What can happen is that we get a loose wire or a breaker that is not in good shape and we can get good charge to the batteries, so we see 13+
But then we rattle things around and at some point a loose wire moves and the charge voltage is no longer getting to the battery and we come back to find it 11 volts again.
All those points to the left of where I drew in power going to the RV are prone to keeping the batteries from charging!
So you have lots of small points that can be going open or the big expensive converter?

A big point on power of any sort is that it has to have a come circuit (circle?) to work. The batteries won't charge if something as simple as the ground cable is bad!
With lots of room for confusion on battery readings, it is just really easy to miss the really small points if we don't keep our minds clear and check on point at a time.
If you are able to put a charger on the batteries and leave it for 6-8 to make really sure they are getting a chance to be fully charged, then take the cables off connecting them together as well as to the RV, let them set like overnight, to let the settle after fully charging and taking the charge off, THEN you can
look and should have 12.6 on a good fully charged battery.

With no charge and no power used out, that voltage should stay there for at least several days. It would be really odd to have two used batteries and both read exactly the same. One may be totally good but the other can be totally bad or anywhere in between!
The problem with reading the voltage when they are connected is that we get the combined reading from both. A good horse and a sick horse hitched together still don't pull worth a hoot!

Once you know you have two batteries that can take a charge and hold it, you need to go into checking other parts.
One way is to take thing like the breakers out and look for any arcing or loose wires but that can get into problems of where and how to get to things.
A second way to test the converter and all The parts is to put the batteries back in, check both ends of all the cables to make sure they are clean and connected tight. Down on the buss bars hidden behind the batteries is often a good spot for corrosion and us not check down there! See if it all works for a day or so?

We can get caught real easy if we put a pair of clamps on the battery posts and fully charge them but don't make sure the ground cable is good!
the batteries may be great but they don't work if the circuit is open and there is no ground!
You've got a tough one if it keeps changing but one of the reason it may be changing is that we move some wire and we may ot even know we did it!
the breaker seems like we could not possibly mess it up when we flip it? But what if the contacts are burned and they land in a different spot each time? Sometimes the converter may get good power and maybe not, so before I go for the tough stuff, I like to be certain the easy stuff is good.

Sorry, not meant to be a rant or say you are doing anything wrong, just wanting to try to point out some of the really simple things we can all miss if we are not working carefully.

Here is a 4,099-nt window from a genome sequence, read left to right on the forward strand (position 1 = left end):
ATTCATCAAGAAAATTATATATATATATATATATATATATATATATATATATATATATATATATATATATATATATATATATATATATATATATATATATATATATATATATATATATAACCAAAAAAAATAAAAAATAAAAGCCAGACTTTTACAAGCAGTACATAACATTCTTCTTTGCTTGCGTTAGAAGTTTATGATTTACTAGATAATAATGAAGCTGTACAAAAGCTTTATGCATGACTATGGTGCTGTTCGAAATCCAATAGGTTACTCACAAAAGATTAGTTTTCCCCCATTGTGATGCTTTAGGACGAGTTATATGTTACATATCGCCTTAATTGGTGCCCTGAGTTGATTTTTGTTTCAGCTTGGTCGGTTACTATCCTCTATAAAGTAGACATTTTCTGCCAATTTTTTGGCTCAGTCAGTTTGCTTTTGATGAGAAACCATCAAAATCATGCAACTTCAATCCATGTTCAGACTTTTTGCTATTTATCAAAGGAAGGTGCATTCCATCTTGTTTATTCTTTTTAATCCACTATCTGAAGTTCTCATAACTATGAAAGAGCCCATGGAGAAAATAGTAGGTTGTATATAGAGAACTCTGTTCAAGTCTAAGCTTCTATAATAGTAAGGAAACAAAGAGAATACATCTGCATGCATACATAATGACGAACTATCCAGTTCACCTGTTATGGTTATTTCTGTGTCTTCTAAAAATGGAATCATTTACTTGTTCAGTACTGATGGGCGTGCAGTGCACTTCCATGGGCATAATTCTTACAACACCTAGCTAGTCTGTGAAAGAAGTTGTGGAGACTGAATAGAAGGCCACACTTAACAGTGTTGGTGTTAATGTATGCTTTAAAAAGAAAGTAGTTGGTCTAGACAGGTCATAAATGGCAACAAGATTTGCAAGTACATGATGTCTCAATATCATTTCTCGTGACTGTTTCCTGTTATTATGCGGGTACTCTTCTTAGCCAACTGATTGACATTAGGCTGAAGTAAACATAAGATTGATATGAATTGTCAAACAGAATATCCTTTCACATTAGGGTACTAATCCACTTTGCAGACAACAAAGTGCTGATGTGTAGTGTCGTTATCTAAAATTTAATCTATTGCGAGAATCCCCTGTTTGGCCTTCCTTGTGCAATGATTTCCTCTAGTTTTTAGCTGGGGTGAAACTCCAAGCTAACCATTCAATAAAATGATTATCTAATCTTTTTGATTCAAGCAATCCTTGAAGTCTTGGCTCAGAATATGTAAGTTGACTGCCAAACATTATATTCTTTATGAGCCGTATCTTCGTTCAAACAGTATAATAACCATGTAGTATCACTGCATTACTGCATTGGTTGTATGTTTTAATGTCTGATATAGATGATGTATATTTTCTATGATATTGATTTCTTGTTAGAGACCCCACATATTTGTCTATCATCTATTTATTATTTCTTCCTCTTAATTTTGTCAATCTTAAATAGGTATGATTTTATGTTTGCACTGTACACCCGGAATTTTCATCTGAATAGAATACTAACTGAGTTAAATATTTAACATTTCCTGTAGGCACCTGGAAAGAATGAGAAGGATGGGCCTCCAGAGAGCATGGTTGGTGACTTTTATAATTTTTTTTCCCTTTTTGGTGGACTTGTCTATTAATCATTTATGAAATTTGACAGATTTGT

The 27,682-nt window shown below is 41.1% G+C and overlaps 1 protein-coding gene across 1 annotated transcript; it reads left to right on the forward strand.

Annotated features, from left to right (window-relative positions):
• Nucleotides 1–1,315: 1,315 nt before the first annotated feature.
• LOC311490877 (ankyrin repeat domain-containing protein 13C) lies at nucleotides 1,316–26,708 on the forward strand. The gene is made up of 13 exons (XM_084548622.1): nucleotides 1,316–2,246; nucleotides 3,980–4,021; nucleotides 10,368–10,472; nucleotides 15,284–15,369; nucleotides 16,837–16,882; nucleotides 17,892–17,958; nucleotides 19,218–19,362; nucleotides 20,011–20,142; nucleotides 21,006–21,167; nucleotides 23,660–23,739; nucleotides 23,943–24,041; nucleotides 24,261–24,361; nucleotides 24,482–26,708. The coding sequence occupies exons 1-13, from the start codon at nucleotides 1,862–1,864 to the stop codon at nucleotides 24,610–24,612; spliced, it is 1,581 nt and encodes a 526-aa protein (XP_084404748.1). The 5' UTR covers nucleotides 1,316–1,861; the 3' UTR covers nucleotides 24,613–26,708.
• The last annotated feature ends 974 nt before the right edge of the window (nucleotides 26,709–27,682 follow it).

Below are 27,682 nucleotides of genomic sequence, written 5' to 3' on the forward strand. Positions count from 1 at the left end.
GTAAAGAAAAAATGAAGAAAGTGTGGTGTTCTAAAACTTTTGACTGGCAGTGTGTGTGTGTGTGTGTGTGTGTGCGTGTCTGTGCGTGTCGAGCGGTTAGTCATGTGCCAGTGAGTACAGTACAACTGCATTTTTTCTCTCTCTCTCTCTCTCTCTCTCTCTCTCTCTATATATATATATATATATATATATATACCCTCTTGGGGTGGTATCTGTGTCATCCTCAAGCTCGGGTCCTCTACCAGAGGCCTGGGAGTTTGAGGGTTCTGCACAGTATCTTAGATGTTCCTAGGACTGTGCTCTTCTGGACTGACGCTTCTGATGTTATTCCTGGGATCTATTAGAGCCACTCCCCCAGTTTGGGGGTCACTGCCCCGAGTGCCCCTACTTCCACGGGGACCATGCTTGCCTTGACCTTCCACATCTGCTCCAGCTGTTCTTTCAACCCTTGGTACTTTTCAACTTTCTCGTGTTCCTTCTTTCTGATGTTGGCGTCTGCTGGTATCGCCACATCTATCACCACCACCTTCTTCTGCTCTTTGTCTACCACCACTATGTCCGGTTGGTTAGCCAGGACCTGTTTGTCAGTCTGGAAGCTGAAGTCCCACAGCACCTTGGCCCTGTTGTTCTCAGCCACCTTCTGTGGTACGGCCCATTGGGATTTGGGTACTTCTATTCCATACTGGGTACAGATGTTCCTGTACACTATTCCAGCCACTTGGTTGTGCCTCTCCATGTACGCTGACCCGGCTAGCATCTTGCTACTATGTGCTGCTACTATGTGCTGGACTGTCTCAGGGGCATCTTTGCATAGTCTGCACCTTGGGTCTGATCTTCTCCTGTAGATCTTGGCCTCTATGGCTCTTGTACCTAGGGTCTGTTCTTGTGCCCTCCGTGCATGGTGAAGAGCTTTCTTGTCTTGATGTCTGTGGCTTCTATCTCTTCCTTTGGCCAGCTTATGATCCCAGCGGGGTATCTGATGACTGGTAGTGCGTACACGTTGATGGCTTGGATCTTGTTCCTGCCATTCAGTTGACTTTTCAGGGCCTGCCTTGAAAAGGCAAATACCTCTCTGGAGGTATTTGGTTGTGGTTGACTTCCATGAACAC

It could be the $200 converter or it could be just a loose screw letting a wire go open when we bang the cover shut!
If I understand your drawing, the shore power goes directly into the breaker and then out to the converter. It then is converted to 12 bolts dc to return to the breaker/fuse board where it powers the 12 volt system including the battery charger to keep the coach batteries charged. Is that correct, or am I off base somewhere?
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Old 11-20-2023, 12:38 PM   #34
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Pretty close but not having a charger as the converter works as the charger! AC into the main breaker which then feeds a bar usually that has the other smaller breakers attached.
I'm seeing different breaker setups on different RV, but some will have the main taking in the whole load for the RV. that breaker has contacts but then it pass power to a second breaker with contacts to go out to the converter.
Much the same as for the outlets or microwave?
But once we get the AC power to the converter, it makes the 12VDC and comes back to the load center where it has fuses for each of the DC items. it doesn't need a charger to make DC as it is DC coming out of the converter!
That power has two functions. one is to run all the DC stuff but at the same time, any extra power from the big old converter can go into storage in the batteries!
We often think of the breakers and fuses as protecting some equipment but they are often more to protect the wire from overheating.
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Old 11-20-2023, 09:39 PM   #35
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Pretty close but not having a charger as the converter works as the charger! AC into the main breaker which then feeds a bar usually that has the other smaller breakers attached.
I'm seeing different breaker setups on different RV, but some will have the main taking in the whole load for the RV. that breaker has contacts but then it pass power to a second breaker with contacts to go out to the converter.
Much the same as for the outlets or microwave?
But once we get the AC power to the converter, it makes the 12VDC and comes back to the load center where it has fuses for each of the DC items. it doesn't need a charger to make DC as it is DC coming out of the converter!
That power has two functions. one is to run all the DC stuff but at the same time, any extra power from the big old converter can go into storage in the batteries!